This is my favorite of the short, 20 minute videos in the series that includes A.M. Yoga, Power Yoga for Beginners, and Stress Relief Yoga for Beginners. The production quality is wonderful. The video was filmed in Death Valley. The music is new-agey with some subdued vocals (chanting, but not as much as in Ali McGraw's yoga video). Patricia Walden starts out by talking about the purpose of P.M. Yoga, which is to help the participant relax and energize; to make the transition from being busy to being relaxed. The program has four "sections", although they all flow together. The first one is Centering, where you sit in a cross-legged position and are taken through a progressive relaxation. Next is Circulating, which includes a series of standing poses (Warrior I, Gate Pose, and Downward Facing Dog). You will get wonderful stretches in your spine, chest, shoulders, and legs. The third part is Cooling, which consists of seated forward bends. The purpose of these are to help you start to relax. You will also get a great stretch in your hamstrings. Finally, there is Calming. These are the supine poses. I like the way Patricia does not rush these poses. She does a progressive relaxation exercise here as well.
I recommend this video to people of all fitness levels. It is a good program for beginners, since Patricia describes the poses in detail and focuses on correct form. More advanced people will like it as well, and of course you can take the stretches as deep as is comfortable. A great value for the price! The 20 minute length makes it easy to fit into a busy schedule on its own or after a strength or cardio workout.
Patricia Walden's instruction is very clear. She describes very thoroughly how your body should be aligned during the poses. Her form is wonderful, and her voice is calming. One odd thing, though--she does not mirror R/L like in many videos, so it appears that she is using the opposite side from you. During the seated leg stretches, however, she does mirror you. Patricia Walden also instructs the video Yoga Practice for Beginners, as well as Yoga Practice for Flexibility and Yoga Practice for Relaxation.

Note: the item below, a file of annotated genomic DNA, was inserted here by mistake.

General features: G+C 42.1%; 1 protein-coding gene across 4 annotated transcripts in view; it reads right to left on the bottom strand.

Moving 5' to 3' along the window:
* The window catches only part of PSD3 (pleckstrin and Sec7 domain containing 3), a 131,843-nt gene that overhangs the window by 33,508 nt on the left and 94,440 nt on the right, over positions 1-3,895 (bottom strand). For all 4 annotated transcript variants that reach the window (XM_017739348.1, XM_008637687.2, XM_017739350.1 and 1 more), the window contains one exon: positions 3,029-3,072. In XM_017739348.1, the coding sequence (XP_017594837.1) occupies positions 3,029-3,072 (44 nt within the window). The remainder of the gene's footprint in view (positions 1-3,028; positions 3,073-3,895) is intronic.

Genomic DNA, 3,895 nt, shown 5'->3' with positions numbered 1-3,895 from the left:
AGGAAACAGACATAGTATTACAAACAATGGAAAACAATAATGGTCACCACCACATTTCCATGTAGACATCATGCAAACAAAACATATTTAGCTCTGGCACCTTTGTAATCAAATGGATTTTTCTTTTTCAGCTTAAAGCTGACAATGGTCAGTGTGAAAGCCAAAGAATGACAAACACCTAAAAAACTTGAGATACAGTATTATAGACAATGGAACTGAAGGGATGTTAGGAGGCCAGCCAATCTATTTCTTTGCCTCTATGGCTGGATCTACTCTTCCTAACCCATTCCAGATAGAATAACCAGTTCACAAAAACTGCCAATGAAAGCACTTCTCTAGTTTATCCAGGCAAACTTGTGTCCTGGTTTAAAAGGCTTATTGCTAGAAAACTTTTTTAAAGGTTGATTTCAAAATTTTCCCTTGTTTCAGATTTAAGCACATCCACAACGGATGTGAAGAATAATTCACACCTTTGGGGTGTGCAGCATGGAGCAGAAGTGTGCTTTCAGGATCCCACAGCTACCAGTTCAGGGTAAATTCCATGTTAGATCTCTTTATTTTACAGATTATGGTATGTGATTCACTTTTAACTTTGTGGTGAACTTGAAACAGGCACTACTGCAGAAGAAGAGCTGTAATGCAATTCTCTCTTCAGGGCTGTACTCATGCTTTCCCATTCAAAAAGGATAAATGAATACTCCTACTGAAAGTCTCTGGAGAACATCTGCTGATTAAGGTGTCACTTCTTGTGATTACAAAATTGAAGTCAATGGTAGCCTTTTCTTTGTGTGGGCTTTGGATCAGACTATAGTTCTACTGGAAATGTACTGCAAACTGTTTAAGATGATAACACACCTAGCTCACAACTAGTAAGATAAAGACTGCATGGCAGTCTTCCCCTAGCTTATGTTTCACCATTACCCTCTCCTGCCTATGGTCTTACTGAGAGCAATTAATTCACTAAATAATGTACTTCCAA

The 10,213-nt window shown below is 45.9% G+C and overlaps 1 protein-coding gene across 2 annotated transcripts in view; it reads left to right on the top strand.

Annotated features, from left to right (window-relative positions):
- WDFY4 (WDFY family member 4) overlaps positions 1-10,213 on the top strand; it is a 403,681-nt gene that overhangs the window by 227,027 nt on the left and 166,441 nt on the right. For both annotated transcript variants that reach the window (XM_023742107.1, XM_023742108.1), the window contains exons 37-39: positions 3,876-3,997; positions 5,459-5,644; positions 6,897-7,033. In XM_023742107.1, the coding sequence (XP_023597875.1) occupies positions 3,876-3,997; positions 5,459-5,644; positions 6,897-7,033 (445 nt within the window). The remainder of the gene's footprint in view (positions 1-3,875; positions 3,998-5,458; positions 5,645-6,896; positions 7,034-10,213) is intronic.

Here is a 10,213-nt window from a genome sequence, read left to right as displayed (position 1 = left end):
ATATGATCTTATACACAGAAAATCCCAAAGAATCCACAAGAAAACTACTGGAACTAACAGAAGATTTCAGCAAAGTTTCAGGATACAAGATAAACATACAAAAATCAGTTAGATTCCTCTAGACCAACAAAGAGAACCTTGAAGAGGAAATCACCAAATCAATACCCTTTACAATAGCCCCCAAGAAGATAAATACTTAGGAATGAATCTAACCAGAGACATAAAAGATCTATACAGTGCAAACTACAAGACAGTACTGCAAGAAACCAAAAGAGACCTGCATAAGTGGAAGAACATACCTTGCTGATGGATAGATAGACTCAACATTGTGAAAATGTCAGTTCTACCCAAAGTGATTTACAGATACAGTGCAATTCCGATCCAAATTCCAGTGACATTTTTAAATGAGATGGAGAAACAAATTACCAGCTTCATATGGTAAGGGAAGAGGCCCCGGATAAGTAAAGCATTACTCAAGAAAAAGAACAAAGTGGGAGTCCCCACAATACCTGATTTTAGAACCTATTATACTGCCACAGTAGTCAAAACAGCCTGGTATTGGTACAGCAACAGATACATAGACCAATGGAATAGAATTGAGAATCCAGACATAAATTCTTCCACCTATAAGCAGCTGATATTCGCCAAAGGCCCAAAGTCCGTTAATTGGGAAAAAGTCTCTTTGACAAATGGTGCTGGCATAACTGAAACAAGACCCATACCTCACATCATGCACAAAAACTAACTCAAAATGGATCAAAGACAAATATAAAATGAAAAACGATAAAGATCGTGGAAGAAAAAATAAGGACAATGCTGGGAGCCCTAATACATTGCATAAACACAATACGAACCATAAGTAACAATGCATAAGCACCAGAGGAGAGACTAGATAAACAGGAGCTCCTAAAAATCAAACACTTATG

I've done this tape in the morning, afternoon, and late evening; there's no bad time to do this tape. It's more challenging than I expected it to be witht he "Beginner's" labvel though. Rodney's AM tape is easier. But-- Patricia's tape opens my chest and lengthens my spine more! If I want a light-but-thorough workout I'll do the AM and PM tapes one after the other.
After reading many reviews that ask the question "is this tape for beginners or not", I'd like to make one comment: I think that all the rest of Yoga Journal's series (and the Living Arts series too) assume that if you have not taken yoga classes, then you have used the "Yoga Journal's: Yoga Practice For Beginners" tape. And rightly so.
I personally think that all the rest of the "beginners" tapes should be renamed "for Advanced Beginners", but that would be bad for sales. Perhaps the producers of the other "beginners" tapes consider everyone who's been doing yoga for less than five years, a beginner... Anyway, if you are new to Yoga, do youself a favor and start with "Yoga Journal's: Yoga Practice For Beginners". Then when you move on (or return) to the rest of the "Beginners" series, you'll get much more out of it.
Patricia's attention to detail keeps me coming back to her tapes time and time again. Her extensive study under Iyengar comes through in the thoroughness of her instruction.